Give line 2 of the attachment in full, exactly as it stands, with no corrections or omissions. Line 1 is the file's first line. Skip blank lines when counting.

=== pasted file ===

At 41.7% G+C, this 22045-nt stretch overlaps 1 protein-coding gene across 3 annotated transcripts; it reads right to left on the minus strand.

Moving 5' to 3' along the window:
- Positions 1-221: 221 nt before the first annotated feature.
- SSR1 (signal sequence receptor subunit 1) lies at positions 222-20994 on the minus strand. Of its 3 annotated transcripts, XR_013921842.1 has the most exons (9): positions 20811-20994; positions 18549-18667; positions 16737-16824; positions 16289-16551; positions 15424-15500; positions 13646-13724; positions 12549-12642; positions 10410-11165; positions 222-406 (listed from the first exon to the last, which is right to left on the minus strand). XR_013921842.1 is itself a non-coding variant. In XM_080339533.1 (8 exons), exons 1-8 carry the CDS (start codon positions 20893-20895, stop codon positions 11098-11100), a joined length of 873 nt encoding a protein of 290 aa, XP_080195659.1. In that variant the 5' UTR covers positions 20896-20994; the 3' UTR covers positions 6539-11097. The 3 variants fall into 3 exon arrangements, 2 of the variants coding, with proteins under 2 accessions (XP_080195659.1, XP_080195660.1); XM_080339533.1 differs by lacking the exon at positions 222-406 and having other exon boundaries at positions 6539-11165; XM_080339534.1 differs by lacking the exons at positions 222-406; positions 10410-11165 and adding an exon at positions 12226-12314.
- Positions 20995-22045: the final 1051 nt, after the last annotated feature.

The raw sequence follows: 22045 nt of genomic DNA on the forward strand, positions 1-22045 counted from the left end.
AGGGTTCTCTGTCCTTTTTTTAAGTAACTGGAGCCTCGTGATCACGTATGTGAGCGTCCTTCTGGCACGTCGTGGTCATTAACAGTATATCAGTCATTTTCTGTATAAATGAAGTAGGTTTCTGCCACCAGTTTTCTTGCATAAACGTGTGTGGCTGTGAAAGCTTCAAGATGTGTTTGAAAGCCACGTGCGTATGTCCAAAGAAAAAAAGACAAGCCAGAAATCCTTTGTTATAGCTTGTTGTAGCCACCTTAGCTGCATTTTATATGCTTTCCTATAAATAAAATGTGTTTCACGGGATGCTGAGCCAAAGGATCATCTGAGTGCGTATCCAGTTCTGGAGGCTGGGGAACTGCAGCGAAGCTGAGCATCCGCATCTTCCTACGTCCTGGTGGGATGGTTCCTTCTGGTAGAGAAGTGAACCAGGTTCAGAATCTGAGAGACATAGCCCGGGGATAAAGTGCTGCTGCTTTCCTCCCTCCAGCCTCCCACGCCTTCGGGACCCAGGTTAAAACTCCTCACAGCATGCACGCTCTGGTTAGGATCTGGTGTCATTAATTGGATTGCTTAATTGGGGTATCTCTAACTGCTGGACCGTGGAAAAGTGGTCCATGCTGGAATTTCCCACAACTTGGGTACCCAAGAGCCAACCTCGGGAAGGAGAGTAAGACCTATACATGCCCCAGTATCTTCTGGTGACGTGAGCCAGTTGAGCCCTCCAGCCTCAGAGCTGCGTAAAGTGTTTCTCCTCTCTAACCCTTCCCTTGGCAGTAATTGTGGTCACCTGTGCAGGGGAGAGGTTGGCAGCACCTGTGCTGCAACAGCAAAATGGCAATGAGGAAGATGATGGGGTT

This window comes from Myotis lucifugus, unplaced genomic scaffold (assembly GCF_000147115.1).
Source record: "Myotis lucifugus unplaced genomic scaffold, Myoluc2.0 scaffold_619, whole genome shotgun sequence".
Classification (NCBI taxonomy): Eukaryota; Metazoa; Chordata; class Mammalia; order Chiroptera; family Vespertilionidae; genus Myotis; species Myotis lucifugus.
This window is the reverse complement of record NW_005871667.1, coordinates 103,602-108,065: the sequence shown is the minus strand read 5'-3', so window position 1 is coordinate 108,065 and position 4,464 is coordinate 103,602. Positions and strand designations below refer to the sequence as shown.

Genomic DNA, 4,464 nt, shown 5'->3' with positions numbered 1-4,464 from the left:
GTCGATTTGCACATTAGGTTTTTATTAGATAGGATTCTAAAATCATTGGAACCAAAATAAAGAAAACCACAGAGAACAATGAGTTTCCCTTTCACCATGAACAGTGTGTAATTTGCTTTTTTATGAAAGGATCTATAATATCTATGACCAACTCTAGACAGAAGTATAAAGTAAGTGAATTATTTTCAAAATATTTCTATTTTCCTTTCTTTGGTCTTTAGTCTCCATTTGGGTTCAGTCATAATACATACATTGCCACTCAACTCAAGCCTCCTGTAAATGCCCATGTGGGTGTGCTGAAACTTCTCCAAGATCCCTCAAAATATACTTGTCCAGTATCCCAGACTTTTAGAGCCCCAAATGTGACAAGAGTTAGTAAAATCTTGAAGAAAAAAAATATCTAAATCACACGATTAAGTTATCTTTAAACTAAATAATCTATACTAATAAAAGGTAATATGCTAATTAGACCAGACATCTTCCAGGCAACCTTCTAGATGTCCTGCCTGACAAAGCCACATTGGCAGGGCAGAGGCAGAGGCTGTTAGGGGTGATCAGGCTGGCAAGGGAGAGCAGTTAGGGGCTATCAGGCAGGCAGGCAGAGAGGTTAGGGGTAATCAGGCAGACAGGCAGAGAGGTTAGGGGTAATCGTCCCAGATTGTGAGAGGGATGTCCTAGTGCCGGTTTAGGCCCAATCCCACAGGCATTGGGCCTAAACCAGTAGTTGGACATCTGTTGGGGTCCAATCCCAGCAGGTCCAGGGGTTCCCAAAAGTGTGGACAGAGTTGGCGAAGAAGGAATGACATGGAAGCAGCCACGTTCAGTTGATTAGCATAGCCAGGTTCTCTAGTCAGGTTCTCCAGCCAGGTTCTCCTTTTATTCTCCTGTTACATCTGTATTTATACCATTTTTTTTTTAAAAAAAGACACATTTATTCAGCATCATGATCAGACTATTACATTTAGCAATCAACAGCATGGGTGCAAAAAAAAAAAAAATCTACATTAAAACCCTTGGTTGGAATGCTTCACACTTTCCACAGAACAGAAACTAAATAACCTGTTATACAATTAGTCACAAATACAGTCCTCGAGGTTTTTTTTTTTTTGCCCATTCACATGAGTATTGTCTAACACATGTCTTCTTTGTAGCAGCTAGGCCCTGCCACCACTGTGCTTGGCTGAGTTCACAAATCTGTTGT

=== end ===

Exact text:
Moving 5' to 3' along the window: